That was the same year — 2021 — that North Carolina’s suicide rate for children ages 10 to 17 reached its highest point in two decades, according to a report by NC Child. From 2007, when the death rate was 2.1 per 100,000 children, it had soared to 5.7 deaths per 100,000 kids in that age group.
The rate across the U.S. had also risen, but more slowly, from 2.9 deaths per 100,000 in 2007, to 5.1 deaths per 100,000 in 2021.
“Our kids are experiencing depression, anxiety, drug misuse, addiction, self injury and suicide at alarming rates,” said Attorney General Josh Stein, who organized the series of webinars where Burleson was speaking. “So much so that the U.S. surgeon general has declared a youth mental health crisis.”
Stein is a Democrat who is running for North Carolina governor next year.
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“I had been unable to get into my dad’s gun safe earlier in the day, so I would just slam my car into a highway pillar at top speed,” William Burleson wrote on Substack. “That was the only way I could see to escape the pain.”
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Firearms and youth suicide
Firearms have played an increasing role in suicides and homicides in the state and nationally, Stein said.
In 2021, suicide made up 57.6 percent of firearm deaths in the United States, according to Centers for Disease Control and Prevention data analyzed by the Giffords Law Center to Prevent Gun Violence. In North Carolina that year, about 64 percent of suicides among teens 15-17 were firearm-related, according to state data on infant and child deaths.
For Baker Burleson, there’s a simple solution: Lock up any guns in the house.
“This doesn’t have anything to do with the [National Rifle Association] or right or left,” he said, referring to political affiliation. “This isn’t really about gun reform. It’s about gun safety, which is something I think we should all be able to agree on.”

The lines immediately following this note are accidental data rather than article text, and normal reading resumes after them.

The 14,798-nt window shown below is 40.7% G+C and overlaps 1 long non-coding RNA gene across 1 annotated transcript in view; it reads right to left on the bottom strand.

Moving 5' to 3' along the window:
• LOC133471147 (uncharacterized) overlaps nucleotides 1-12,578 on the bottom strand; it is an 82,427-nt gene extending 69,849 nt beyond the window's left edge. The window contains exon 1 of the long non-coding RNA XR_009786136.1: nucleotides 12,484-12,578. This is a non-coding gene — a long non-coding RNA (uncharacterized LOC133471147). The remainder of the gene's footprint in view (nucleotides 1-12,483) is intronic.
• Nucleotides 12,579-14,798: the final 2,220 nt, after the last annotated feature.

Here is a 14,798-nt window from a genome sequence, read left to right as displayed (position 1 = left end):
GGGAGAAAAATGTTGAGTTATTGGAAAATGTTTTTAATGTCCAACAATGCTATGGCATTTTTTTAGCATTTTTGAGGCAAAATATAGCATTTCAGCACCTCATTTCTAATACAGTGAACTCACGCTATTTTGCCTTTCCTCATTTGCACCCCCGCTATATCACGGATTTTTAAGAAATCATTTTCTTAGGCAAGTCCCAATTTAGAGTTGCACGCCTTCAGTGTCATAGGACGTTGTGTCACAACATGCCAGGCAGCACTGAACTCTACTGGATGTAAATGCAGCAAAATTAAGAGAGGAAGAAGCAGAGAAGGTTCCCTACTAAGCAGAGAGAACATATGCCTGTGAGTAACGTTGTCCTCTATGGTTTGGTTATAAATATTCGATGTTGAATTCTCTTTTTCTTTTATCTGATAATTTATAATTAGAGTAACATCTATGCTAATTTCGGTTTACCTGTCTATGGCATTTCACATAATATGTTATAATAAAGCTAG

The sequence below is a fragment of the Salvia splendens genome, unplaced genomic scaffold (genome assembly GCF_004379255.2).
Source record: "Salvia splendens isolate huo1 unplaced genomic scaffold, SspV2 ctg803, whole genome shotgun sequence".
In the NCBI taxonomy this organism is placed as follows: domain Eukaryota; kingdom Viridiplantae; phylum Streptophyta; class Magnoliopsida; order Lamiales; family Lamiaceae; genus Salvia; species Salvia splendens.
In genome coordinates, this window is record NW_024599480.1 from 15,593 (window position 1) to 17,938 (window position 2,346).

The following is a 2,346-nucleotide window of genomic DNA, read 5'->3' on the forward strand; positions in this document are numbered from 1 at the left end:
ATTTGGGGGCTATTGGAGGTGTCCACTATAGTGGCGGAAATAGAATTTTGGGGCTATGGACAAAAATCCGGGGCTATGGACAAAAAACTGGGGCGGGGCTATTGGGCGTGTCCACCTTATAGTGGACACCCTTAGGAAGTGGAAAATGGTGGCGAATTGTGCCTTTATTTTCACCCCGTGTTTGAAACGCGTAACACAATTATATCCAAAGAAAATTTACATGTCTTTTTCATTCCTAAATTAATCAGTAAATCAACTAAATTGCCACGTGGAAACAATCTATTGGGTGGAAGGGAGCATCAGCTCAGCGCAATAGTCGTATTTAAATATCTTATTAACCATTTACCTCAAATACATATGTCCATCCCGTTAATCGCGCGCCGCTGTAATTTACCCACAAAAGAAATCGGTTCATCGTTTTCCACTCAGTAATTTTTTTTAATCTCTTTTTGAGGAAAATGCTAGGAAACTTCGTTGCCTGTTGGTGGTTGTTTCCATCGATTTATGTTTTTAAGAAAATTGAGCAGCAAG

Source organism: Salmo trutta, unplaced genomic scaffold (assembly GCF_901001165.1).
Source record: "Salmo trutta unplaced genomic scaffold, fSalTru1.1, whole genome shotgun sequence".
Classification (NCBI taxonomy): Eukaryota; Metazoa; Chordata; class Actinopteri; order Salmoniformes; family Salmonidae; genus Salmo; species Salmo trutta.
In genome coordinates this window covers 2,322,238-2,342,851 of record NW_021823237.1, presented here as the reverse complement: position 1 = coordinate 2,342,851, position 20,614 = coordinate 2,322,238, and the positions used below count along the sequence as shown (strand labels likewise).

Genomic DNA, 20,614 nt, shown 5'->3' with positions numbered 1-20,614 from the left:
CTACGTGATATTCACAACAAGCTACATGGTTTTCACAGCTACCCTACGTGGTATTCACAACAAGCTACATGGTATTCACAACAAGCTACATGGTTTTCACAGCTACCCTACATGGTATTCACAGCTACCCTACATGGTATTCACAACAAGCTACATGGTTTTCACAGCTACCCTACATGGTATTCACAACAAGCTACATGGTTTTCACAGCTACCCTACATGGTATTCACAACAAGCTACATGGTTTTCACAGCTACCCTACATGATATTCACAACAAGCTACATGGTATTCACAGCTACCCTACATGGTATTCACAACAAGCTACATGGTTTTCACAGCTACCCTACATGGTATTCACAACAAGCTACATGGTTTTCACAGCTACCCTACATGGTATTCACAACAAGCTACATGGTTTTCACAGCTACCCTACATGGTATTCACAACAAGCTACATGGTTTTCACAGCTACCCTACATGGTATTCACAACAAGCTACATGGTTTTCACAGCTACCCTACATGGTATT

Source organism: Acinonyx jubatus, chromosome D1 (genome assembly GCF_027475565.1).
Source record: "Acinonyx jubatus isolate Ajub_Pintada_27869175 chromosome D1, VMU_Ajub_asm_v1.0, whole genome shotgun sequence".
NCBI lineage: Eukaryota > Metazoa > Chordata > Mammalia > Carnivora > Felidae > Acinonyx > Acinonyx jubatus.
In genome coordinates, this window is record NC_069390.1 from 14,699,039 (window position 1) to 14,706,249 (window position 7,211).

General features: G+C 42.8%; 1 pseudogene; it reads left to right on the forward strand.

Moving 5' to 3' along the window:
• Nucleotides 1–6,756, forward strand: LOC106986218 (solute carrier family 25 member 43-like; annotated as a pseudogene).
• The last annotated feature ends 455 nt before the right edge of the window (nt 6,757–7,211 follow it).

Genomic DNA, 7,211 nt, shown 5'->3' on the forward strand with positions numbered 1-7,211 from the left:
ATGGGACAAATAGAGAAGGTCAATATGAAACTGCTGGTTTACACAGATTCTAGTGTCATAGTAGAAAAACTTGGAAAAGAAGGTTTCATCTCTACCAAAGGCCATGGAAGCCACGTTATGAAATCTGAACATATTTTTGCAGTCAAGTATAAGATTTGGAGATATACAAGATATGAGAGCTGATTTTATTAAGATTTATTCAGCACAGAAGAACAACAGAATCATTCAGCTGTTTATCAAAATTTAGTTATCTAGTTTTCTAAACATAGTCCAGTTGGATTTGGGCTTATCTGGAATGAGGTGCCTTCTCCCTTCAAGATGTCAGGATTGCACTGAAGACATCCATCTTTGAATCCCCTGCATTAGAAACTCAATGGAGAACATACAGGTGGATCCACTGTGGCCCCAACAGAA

Firearms are now the leading cause of injury-related death — homicides and suicides — for the state’s youth, according to the N.C. Child Fatality Task Force. Add that to a rise in firearm-related juvenile crime, and state officials decided they had to find a way to focus on keeping weapons out of the hands of children.
In its annual report, the Child Fatality Task Force noted that a 2019 study in JAMA Pediatrics “estimated that up to 32 percent of youth firearm deaths by suicide and unintentional firearm injury could be prevented through safe storage of firearms.”
In June, the state launched the inaugural NC S.A.F.E. initiative to urge people to “secure all firearms effectively.” The campaign is funded by state money that wasn’t spent in the previous budget year.
Too many children are getting access to firearms, said William Lassiter, deputy secretary for juvenile justice and delinquency prevention at the state Department of Public Safety. Not only are they finding unsecured weapons at their home or a friend’s home, they’re often finding them in vehicles, according to Lassiter.
He said 60 percent of firearms taken from juveniles involved in crimes were stolen from vehicles. And 62 percent of those vehicles were not locked.
In the past, about 3 percent of juvenile crime involved a firearm. Last year, that rate jumped to almost 13 percent. In hard numbers, that means the number of firearms involved in juvenile crime rose from 1,500 annually to 4,500 last year.